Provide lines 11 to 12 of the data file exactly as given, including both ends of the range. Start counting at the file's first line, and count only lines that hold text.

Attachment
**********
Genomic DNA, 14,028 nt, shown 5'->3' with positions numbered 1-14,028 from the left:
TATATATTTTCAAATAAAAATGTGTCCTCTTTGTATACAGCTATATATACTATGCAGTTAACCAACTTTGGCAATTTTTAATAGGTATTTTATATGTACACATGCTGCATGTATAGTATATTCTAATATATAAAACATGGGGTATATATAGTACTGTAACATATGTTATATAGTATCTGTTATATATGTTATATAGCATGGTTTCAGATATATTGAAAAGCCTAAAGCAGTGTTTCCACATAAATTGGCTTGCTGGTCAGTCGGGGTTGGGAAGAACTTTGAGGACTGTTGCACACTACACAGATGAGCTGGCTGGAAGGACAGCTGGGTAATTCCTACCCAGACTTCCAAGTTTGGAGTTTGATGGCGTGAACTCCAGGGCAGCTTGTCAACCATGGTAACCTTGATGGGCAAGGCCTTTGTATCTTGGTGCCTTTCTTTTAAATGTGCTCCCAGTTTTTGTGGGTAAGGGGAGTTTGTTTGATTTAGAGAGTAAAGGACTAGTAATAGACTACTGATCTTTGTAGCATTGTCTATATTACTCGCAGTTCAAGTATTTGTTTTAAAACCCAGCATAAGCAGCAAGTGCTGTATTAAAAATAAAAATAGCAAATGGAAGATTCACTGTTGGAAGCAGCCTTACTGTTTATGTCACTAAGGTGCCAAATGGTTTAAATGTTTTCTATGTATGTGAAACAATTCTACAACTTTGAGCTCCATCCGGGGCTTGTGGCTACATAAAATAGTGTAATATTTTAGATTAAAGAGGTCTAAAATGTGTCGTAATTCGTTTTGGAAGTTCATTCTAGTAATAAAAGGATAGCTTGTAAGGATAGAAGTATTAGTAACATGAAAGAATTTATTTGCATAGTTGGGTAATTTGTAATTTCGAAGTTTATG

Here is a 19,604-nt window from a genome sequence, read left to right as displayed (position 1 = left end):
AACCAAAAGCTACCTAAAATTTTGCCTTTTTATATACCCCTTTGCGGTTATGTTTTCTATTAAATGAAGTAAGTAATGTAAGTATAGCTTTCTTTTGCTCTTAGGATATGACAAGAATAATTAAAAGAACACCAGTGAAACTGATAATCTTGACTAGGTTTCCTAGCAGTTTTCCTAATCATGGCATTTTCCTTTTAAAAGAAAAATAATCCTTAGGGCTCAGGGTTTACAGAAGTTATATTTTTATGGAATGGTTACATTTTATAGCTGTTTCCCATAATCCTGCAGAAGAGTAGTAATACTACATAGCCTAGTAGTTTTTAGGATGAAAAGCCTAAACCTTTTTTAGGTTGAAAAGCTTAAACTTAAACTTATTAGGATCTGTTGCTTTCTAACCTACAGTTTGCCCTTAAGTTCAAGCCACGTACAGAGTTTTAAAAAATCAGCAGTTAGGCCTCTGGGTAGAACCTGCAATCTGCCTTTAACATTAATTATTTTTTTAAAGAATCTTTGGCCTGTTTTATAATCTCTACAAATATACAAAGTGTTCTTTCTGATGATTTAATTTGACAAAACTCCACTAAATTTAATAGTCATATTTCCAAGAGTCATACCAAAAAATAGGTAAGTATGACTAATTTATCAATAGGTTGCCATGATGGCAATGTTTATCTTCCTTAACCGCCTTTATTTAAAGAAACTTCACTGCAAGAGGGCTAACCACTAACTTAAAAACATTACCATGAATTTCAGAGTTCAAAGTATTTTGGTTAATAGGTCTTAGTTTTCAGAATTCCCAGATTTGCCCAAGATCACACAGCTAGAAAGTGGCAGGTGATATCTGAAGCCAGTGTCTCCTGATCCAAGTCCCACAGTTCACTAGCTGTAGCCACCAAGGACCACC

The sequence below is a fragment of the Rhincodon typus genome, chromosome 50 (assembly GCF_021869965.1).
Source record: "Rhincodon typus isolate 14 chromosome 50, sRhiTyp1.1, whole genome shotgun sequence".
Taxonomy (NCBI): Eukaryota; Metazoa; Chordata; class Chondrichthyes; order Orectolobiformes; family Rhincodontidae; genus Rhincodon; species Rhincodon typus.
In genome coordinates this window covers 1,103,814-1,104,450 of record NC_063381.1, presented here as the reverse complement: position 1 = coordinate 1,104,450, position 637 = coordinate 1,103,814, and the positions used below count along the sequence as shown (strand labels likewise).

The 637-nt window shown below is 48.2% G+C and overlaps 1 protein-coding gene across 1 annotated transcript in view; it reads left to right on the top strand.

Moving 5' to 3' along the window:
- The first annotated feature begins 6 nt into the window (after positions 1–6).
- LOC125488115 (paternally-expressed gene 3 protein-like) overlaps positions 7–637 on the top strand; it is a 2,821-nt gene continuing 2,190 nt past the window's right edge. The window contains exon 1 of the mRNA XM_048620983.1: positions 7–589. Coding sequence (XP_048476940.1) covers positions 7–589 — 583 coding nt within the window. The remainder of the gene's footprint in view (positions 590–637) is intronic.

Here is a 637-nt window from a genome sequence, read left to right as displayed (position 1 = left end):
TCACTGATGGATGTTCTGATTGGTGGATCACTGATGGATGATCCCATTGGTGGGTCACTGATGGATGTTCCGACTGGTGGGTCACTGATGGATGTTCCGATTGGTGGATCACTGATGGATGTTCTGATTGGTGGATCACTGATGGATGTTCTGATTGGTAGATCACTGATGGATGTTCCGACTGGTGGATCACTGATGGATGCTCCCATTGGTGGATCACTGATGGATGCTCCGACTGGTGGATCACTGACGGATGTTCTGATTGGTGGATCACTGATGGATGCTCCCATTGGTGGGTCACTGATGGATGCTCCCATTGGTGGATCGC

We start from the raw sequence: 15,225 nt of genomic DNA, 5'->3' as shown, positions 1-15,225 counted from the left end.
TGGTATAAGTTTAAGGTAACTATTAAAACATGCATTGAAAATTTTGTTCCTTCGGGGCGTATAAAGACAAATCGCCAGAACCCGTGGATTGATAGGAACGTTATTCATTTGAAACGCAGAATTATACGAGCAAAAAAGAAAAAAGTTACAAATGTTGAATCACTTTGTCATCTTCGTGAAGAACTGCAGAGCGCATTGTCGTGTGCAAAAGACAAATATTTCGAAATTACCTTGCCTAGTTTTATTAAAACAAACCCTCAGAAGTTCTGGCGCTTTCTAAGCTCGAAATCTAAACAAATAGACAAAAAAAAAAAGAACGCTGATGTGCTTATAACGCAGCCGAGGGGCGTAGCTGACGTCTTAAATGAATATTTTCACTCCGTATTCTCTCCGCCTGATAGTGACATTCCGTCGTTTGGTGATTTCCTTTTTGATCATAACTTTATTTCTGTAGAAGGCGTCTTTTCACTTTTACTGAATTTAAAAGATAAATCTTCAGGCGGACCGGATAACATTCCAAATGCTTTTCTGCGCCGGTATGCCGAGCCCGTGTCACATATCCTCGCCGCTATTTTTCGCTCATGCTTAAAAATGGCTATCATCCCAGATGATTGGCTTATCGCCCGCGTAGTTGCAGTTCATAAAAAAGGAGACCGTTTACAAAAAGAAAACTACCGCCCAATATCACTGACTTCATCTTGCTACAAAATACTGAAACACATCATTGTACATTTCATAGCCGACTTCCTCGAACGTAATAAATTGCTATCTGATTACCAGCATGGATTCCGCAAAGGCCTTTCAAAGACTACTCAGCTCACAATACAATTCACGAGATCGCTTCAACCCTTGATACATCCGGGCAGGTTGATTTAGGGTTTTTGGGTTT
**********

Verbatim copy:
- The first annotated feature begins 6 nt into the window (after positions 1–6).
- LOC125488115 (paternally-expressed gene 3 protein-like) overlaps positions 7–637 on the top strand; it is a 2,821-nt gene continuing 2,190 nt past the window's right edge. The window contains exon 1 of the mRNA XM_048620983.1: positions 7–589. Coding sequence (XP_048476940.1) covers positions 7–589 — 583 coding nt within the window. The remainder of the gene's footprint in view (positions 590–637) is intronic.